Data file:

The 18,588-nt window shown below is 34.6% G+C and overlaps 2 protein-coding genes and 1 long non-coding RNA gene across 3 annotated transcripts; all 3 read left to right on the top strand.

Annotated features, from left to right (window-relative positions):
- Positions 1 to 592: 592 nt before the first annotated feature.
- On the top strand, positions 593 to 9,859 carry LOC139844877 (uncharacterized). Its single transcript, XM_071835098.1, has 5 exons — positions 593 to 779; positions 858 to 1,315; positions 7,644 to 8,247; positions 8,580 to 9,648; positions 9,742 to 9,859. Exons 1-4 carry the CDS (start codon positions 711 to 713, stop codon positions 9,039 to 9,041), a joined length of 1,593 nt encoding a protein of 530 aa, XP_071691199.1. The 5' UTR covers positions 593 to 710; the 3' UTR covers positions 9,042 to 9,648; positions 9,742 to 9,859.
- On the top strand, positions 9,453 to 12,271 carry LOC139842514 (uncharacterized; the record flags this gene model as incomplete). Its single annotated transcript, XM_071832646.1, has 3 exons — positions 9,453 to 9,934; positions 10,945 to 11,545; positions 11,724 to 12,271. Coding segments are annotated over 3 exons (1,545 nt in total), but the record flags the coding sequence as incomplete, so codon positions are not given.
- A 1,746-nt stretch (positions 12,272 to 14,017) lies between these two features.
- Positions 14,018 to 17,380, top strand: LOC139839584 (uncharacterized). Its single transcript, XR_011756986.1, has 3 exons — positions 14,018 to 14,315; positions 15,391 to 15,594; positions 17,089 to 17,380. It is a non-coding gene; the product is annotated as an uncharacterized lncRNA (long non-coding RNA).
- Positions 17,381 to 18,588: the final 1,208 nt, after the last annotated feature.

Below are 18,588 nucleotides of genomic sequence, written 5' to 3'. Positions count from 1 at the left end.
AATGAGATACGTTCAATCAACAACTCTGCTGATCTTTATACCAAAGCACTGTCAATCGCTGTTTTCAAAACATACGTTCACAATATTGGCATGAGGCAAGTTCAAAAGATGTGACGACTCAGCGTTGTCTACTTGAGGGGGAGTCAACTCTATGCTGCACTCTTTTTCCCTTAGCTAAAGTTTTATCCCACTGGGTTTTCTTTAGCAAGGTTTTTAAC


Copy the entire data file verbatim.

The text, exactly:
The 18,588-nt window shown below is 34.6% G+C and overlaps 2 protein-coding genes and 1 long non-coding RNA gene across 3 annotated transcripts; all 3 read left to right on the top strand.

Annotated features, from left to right (window-relative positions):
- Positions 1 to 592: 592 nt before the first annotated feature.
- On the top strand, positions 593 to 9,859 carry LOC139844877 (uncharacterized). Its single transcript, XM_071835098.1, has 5 exons — positions 593 to 779; positions 858 to 1,315; positions 7,644 to 8,247; positions 8,580 to 9,648; positions 9,742 to 9,859. Exons 1-4 carry the CDS (start codon positions 711 to 713, stop codon positions 9,039 to 9,041), a joined length of 1,593 nt encoding a protein of 530 aa, XP_071691199.1. The 5' UTR covers positions 593 to 710; the 3' UTR covers positions 9,042 to 9,648; positions 9,742 to 9,859.
- On the top strand, positions 9,453 to 12,271 carry LOC139842514 (uncharacterized; the record flags this gene model as incomplete). Its single annotated transcript, XM_071832646.1, has 3 exons — positions 9,453 to 9,934; positions 10,945 to 11,545; positions 11,724 to 12,271. Coding segments are annotated over 3 exons (1,545 nt in total), but the record flags the coding sequence as incomplete, so codon positions are not given.
- A 1,746-nt stretch (positions 12,272 to 14,017) lies between these two features.
- Positions 14,018 to 17,380, top strand: LOC139839584 (uncharacterized). Its single transcript, XR_011756986.1, has 3 exons — positions 14,018 to 14,315; positions 15,391 to 15,594; positions 17,089 to 17,380. It is a non-coding gene; the product is annotated as an uncharacterized lncRNA (long non-coding RNA).
- Positions 17,381 to 18,588: the final 1,208 nt, after the last annotated feature.

Below are 18,588 nucleotides of genomic sequence, written 5' to 3'. Positions count from 1 at the left end.
AATGAGATACGTTCAATCAACAACTCTGCTGATCTTTATACCAAAGCACTGTCAATCGCTGTTTTCAAAACATACGTTCACAATATTGGCATGAGGCAAGTTCAAAAGATGTGACGACTCAGCGTTGTCTACTTGAGGGGGAGTCAACTCTATGCTGCACTCTTTTTCCCTTAGCTAAAGTTTTATCCCACTGGGTTTTCTTTAGCAAGGTTTTTAAC